House to vote on ‘I Am Vanessa Guillén’ bill

The House will vote on a bill seeking to overhaul the military justice system in response to the death of Army Spc. Vanessa Guillén, Speaker Nancy Pelosi (D-Calif.) announced Wednesday after a meeting with Guillén’s family.

“Justice is needed for Vanessa, and for the many service members facing an epidemic of sexual harassment and assault in our armed forces, too often in the shadows,” Pelosi said in a statement.

“I gave the family my commitment that this important first step to combatting sexual harassment and assault would come to the House Floor for a vote, but the Congress will not stop until we have finally, fully ended this epidemic – in the military, in the workplace and in all places,” she added.

The bill, dubbed the I Am Vanessa Guillén Act, was introduced Wednesday by Rep. Jackie Speier (D-Calif.) at a news conference outside the Capitol building alongside Guillén’s family and a bipartisan group of lawmakers.

The legislation would take the decision to prosecute sexual assault and harassment charges in the military away from commanders and give it to independent military prosecutors.

It would also make sexual harassment a stand-alone crime in the Uniform Code of Military Justice, create a confidential system to report sexual harassment and require the Government Accountability Office to study how different military branches handle missing service members.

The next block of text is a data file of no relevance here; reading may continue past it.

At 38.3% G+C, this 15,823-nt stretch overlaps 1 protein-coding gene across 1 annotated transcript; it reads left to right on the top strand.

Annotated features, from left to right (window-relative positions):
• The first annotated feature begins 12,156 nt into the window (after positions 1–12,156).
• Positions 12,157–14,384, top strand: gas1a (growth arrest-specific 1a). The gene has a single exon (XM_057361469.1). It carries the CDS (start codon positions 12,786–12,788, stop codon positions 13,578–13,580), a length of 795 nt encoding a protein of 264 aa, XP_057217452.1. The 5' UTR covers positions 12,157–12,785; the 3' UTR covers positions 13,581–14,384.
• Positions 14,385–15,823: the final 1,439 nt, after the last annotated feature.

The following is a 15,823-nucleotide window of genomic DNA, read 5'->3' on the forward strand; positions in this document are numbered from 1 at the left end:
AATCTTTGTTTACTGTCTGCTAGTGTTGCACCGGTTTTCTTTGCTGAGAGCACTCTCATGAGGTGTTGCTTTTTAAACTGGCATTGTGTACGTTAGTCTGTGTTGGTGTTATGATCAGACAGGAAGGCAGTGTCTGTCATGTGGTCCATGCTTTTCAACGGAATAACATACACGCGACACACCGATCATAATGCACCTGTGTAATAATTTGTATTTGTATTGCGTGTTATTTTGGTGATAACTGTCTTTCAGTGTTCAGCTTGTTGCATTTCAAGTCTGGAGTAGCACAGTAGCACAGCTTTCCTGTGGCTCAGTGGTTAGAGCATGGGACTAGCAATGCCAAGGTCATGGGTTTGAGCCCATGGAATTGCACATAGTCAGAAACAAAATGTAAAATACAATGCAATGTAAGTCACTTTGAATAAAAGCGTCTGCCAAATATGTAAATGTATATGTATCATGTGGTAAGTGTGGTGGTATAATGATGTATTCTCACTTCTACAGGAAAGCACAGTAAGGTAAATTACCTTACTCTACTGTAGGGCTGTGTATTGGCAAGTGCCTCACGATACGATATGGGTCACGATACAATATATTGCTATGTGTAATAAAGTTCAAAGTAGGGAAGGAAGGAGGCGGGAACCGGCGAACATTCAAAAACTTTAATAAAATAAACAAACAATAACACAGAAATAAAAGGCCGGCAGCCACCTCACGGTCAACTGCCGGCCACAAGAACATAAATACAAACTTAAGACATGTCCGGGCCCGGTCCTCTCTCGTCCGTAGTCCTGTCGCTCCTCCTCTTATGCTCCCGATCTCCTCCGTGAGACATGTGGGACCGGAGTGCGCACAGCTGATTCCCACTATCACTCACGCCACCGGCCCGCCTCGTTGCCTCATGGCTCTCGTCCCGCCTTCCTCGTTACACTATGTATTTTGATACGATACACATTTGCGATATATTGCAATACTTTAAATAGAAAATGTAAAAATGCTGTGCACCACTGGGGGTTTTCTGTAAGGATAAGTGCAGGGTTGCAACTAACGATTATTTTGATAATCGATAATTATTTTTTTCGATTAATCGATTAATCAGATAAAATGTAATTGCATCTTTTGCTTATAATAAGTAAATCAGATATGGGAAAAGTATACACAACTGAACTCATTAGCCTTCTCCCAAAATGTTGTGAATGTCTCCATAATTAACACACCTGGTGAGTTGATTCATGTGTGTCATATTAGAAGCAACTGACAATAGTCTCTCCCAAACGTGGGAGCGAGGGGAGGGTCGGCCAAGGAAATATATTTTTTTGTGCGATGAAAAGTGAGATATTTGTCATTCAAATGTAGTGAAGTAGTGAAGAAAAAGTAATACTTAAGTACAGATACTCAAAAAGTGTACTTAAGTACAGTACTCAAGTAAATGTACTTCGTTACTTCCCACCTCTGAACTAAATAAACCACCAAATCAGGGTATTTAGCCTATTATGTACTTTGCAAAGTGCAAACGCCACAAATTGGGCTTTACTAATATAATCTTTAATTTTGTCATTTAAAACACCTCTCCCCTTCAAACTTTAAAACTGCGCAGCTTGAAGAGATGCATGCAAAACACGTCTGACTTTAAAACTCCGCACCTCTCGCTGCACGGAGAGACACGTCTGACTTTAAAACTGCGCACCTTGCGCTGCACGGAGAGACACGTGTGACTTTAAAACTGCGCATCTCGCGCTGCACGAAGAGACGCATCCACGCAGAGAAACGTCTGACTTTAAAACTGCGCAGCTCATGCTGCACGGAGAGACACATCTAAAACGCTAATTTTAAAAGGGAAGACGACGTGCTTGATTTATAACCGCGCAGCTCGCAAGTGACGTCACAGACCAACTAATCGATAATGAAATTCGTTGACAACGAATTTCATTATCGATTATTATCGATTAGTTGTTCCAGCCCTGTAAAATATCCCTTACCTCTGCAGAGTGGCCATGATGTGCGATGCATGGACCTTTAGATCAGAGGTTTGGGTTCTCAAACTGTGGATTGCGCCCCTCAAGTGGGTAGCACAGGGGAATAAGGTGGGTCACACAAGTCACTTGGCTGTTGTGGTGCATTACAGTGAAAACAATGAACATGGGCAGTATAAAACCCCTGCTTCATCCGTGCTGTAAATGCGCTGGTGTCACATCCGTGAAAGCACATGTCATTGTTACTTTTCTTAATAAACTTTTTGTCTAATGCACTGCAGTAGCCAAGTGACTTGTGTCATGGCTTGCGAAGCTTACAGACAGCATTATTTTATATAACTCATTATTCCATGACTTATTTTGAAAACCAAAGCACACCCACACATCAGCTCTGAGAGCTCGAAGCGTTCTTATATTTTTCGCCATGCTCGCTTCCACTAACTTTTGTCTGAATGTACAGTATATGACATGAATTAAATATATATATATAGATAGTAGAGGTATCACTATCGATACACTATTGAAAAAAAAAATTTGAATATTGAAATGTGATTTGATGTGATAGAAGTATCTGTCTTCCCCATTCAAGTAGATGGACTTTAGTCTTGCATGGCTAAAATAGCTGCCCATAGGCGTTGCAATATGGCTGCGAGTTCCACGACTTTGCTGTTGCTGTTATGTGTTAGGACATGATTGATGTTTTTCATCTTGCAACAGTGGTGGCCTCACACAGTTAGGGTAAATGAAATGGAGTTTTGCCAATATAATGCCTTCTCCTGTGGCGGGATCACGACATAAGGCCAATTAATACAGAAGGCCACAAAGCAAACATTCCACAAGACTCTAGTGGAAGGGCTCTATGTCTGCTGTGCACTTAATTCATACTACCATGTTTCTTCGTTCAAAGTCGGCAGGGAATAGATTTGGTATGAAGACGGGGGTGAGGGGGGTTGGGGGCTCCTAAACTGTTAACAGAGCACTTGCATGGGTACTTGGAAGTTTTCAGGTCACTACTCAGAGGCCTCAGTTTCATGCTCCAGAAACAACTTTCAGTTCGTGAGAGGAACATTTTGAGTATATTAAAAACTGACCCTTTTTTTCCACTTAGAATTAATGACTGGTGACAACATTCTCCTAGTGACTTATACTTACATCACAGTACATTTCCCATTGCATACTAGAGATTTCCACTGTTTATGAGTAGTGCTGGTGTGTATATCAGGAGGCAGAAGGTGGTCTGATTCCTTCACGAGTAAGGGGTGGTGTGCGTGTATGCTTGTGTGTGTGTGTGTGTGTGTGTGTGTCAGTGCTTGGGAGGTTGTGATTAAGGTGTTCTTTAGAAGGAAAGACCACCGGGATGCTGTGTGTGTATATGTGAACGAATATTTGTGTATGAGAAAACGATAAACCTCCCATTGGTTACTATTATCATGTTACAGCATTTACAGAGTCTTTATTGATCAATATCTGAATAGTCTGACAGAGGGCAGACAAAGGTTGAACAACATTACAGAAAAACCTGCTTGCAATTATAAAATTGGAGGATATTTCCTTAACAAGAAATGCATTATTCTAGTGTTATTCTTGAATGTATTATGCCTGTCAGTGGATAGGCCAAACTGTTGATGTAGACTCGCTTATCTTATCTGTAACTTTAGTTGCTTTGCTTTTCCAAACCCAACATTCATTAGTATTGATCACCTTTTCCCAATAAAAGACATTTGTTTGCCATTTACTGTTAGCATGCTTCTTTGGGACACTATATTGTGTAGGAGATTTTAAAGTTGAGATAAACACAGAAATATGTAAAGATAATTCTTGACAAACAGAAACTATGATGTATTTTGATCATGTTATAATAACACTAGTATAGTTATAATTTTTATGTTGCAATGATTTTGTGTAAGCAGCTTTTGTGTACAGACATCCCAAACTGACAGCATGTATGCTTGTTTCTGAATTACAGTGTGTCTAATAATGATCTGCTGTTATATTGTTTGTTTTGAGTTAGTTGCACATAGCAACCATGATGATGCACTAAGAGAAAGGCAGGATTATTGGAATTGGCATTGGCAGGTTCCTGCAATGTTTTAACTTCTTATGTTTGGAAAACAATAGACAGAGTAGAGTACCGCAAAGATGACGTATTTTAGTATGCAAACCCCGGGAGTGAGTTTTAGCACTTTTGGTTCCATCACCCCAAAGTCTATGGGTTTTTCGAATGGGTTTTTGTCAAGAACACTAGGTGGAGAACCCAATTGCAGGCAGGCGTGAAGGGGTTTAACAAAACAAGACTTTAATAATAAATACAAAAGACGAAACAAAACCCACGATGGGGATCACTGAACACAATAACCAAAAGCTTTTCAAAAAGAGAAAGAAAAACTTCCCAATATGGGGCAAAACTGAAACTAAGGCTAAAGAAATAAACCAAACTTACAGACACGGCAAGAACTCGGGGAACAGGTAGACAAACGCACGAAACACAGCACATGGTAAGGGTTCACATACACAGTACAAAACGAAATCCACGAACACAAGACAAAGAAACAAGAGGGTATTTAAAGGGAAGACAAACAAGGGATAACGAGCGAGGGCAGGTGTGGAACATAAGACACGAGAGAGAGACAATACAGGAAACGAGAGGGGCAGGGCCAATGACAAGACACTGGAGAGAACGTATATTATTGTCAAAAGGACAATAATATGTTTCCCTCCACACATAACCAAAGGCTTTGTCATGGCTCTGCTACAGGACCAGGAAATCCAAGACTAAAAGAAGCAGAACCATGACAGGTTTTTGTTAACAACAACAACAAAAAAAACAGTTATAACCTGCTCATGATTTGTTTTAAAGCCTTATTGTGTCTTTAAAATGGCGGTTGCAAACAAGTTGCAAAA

Guillén, whose 21st birthday would have been at the end of this month, went missing from Fort Hood, Texas, in April before some of her dismembered remains were found at the end of June.

Another soldier who was a suspect in her death, Aaron David Robinson, shot and killed himself when authorities attempted to arrest him. A civilian woman, Cecily Ann Aguilar, is awaiting trial on charges that she allegedly helped Robinson dispose of Guillén’s body.

Before her disappearance, Guillén told her family that she was being sexually harassed by a superior. Her disappearance and death inspired others to come forward with their own stories of sexual harassment and assault in the military, fueled by the social media hashtag “#IAmVanessaGuillén.”

Her death, as well as several others at Fort Hood this year, has sparked several Army investigations. Lawmakers also announced last week they are investigating Fort Hood.

“This particular piece of legislation is going to transform a tragedy into change, not just ordinary change, but tectonic change,” said Speier, who added the bill has 73 co-sponsors.

“I say to the Guillén family: You have our promise that we are going to make sure that Vanessa’s life has not been lost in vain,” Speier added later, turning to address the Guillén family directly.

Speier said the bill would get a vote either in the next few weeks before the House recesses in October or when Congress returns after the November election.

While Guillén’s death is the latest impetus for pushing to change how the military decides to prosecute sexual assault, some lawmakers in both parties and advocates have pushed for changes for years. They argue the current system discourages victims from coming forward and that commanders do not have the proper legal training to make prosecutorial decisions.

But the Pentagon and other bipartisan lawmakers have opposed taking the decision to prosecute outside the chain of command, arguing doing so would undermine the military justice system.

Tags Jackie Speier Nancy Pelosi

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